Schaumburg is a village located in Cook County in northeastern Illinois. Schaumburg is located just under 30 miles (48 km) northwest of downtown Chicago and approximately 8 miles (13 km) northwest of O'Hare International Airport. As of the 2000 census, the village had a total population of 75,386. As of 2005, the population dropped slightly to 72,690, according to the Census Bureau. A special census conducted by Schaumburg in 2007 determines it had actually increased to 75,936. The city contains the world headquarters of Motorola and one of only two IKEA stores in Illinois. It contains the Woodfield Mall, the third-largest mall in America, which at most times has over 300 stores (however Woodfield has more recently also begun including strange services, such as a Currency Exchange and an optical area, which are counted towards this total). The city is also the home of the Schaumburg Flyers, a Northern League baseball team whose home is located near the Elgin O'Hare Expressway. Schaumburg's transition from a rural community to that of a suburban metropolis began with Alfred Campanelli's first large scale suburban-style development in 1959 and Woodfield Mall's opening on September 9, 1971. The dinner theater chain, Medieval Times, has one of its nine locations in America in Schaumburg. Examples of large suburbs similar to Schaumburg, IL include Lake Forest, CA and Framingham, MA, in terms of both population and suburban location.

Intellectual Property Law Lawyers In Schaumburg Illinois

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What is intellectual property law?

Under intellectual property law, owners are granted certain exclusive rights to a variety of intangible assets, such as musical, literary, and artistic works; discoveries and inventions; and words, phrases, symbols, and designs. Common types of intellectual property include copyrights, trademarks, patents, industrial design rights and trade secrets. Intellectual property law involves advising and assisting individuals and businesses on the development, use, and protection of intellectual property -- which includes ideas, artistic creations, engineering processes, scientific inventions, and more.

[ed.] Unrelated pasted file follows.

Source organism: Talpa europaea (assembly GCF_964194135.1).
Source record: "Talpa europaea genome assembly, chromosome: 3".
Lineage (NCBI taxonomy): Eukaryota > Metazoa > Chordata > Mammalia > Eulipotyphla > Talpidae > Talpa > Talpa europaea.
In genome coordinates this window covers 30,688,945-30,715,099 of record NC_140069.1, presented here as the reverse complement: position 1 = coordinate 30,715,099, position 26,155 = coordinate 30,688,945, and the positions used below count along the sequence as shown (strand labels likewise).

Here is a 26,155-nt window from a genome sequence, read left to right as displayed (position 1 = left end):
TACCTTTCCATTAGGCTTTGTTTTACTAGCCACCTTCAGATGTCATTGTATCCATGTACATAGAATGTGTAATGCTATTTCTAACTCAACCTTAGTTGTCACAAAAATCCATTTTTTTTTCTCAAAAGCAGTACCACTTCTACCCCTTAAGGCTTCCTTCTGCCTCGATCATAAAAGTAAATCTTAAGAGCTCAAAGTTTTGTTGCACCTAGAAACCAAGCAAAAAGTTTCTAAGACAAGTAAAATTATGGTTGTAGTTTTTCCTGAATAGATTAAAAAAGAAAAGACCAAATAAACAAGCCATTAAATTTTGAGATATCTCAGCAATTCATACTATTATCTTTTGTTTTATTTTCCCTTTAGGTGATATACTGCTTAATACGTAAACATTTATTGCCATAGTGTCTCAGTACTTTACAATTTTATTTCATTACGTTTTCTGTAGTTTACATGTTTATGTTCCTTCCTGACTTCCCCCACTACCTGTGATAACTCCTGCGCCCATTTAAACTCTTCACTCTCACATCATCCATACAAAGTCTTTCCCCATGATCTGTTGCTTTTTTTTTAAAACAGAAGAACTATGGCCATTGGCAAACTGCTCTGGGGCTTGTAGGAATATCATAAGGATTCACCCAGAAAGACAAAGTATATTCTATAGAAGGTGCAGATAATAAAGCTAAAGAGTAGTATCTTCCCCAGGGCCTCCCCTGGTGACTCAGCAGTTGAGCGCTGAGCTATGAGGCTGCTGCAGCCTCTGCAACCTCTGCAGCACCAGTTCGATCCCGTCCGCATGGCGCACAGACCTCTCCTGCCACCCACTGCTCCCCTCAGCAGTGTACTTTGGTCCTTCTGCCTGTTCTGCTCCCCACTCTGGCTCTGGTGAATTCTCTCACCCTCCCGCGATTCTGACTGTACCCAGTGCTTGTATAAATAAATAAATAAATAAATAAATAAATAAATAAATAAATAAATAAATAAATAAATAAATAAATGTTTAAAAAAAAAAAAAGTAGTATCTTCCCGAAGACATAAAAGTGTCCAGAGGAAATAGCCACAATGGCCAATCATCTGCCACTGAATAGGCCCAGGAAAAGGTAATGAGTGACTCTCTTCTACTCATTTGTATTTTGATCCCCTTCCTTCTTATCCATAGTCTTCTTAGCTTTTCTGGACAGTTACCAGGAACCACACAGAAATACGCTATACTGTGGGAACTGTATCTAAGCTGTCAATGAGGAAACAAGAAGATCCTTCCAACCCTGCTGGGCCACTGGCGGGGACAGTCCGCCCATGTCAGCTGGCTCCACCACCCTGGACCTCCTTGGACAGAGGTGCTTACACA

Answers to intellectual property law issues in Illinois

A patent is a document issued by the U.S. Patent and Trademark Office (PTO) that grants a monopoly for a limited...

Some types of inventions will not qualify for a patent, no matter how interesting or important they are. For example...

In the context of a patent application, an invention is considered novel when it is different from all...

Once a patent is issued, it is up to the owner to enforce it. If friendly negotiations fail, enforcement involves...

Patent protection usually ends when the patent expires.

For all utility patents filed before June 8, 1995,...

Typically, inventor-employees who invent in the course of their employment are bound by employment agreements that...

On its own, a patent has no value. A patent becomes valuable only when a patent owner takes action to profit from...

Copyright protects works such as poetry, movies, video games, videos, DVDs, plays, paintings, sheet music, recorded...

For works published after 1977, the copyright lasts for the life of the author plus 70 years. However, if the work...

The term "trademark" is commonly used to describe many different types of devices that label, identify, and...